And that’s when I started blocking people.

When you block a user on Facebook, they can no longer see your posts, you can no longer see theirs, and they can’t send you friend requests.  And if they’re already friends, they’re automatically unfriended.

The KISS feed suddenly became so much more readable.

So I started to do the same with toxic users on other feeds.  Then I started muting the radical firebombing political posters regardless of party affiliation who I am friends with (muting hides their posts from your feed, but they can still read yours) or selectively putting some on 30 day mutes.  And I started hiding all content from meme sources my friends are constantly sharing on their feeds.  (Hiding a source means you’ll no longer see shared posts from that source without completely muting your friend.)

I also started blocking big pharma advertisers so I don’t have to look at their disgusting ads.

You know what?  Facebook has become a lot more tolerable.  My feed is more readable.  It’s not perfect, but it’s better.

So the next time you see that same username posting yet another stupid negative unnecessary comment, click on their profile, find the option to block them, and send them into the abyss.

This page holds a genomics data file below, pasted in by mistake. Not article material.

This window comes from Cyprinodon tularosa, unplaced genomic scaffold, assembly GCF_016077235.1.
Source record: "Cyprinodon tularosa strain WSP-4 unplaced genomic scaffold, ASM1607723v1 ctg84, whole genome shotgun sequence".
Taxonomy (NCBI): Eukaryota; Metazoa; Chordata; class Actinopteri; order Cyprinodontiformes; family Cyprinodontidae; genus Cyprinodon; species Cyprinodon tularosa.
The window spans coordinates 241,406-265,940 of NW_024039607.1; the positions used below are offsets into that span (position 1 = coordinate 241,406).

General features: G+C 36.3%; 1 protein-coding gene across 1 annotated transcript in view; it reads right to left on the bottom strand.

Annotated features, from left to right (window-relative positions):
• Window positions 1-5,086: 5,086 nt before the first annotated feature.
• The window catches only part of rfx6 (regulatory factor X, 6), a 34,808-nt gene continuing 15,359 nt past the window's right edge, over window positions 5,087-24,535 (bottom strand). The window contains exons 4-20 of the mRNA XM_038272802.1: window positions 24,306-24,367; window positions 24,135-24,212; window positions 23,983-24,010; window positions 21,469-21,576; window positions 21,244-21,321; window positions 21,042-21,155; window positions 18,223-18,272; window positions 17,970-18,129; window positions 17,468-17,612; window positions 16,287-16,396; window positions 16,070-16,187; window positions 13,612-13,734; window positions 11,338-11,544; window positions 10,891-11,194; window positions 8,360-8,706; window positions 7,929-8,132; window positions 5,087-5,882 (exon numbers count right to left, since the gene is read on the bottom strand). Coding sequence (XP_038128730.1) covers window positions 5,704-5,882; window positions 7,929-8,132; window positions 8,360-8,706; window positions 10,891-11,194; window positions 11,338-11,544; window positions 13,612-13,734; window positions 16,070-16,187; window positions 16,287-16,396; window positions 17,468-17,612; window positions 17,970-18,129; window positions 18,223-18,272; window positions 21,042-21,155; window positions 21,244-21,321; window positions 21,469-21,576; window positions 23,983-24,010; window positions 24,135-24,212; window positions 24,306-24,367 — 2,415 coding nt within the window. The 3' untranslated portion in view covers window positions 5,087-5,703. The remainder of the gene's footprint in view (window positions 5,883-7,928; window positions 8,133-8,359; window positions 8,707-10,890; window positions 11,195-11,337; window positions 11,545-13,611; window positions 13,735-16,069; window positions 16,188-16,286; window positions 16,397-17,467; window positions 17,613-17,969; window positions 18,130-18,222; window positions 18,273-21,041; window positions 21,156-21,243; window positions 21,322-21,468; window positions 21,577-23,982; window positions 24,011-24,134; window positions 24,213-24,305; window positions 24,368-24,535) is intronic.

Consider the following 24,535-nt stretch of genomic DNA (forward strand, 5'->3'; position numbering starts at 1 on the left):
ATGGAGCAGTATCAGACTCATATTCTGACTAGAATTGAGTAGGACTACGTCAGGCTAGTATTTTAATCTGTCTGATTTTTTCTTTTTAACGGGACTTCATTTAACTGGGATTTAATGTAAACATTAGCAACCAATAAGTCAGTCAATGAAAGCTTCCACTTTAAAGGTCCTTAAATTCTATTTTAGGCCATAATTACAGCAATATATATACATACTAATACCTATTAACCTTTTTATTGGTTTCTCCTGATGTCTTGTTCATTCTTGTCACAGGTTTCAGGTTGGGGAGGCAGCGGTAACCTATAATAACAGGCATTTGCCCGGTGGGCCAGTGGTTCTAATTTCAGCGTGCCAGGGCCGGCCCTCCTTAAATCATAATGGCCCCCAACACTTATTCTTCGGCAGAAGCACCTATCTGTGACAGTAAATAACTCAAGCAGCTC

You’ll feel much better in the morning.

Wednesday, May 01, 2019

Big Roast Beefy

Place: Hardee's
Lunch: Big Roast Beef, 1/3 lb Original Thickburger (no lettuce, no tomato), orange Hi-C

Years ago, Hardee's was sold to CKE Restaurants, the parent company of Carl's Jr.  CKE's plan was to use the highly damaged chain to springboard the Carl's Jr brand from regional to national.  To convert Hardee's to Carl's Jr, not unlike how Hardee's did the same to Sandy's and Burger Chef.  They were going to keep the Hardee's breakfast line, because that was actually working, but adopt the Carl's Jr lunch/dinner menu.  Seemed like a good idea at the time, because Hardee's had little going on past 10:30am.  Credit the employees and customers of Peoria, one of the initial two test markets, for sabotaging this.

Plan B was what was known as "Star Hardee's", which was basically the same plan but with the Hardee's brand name and curly fries and the Hot Ham & Cheese returning to the menu.  The Carl's Jr burgers stuck around.

Not returning to the menu was the Big Roast Beef.  The popular option featured pressed roast beef much like Arby's, but piled higher on a buttery sesame seed bun.  It's one of the few menu items anyone can remember of pre-CKE Hardee's, and easily the most missed.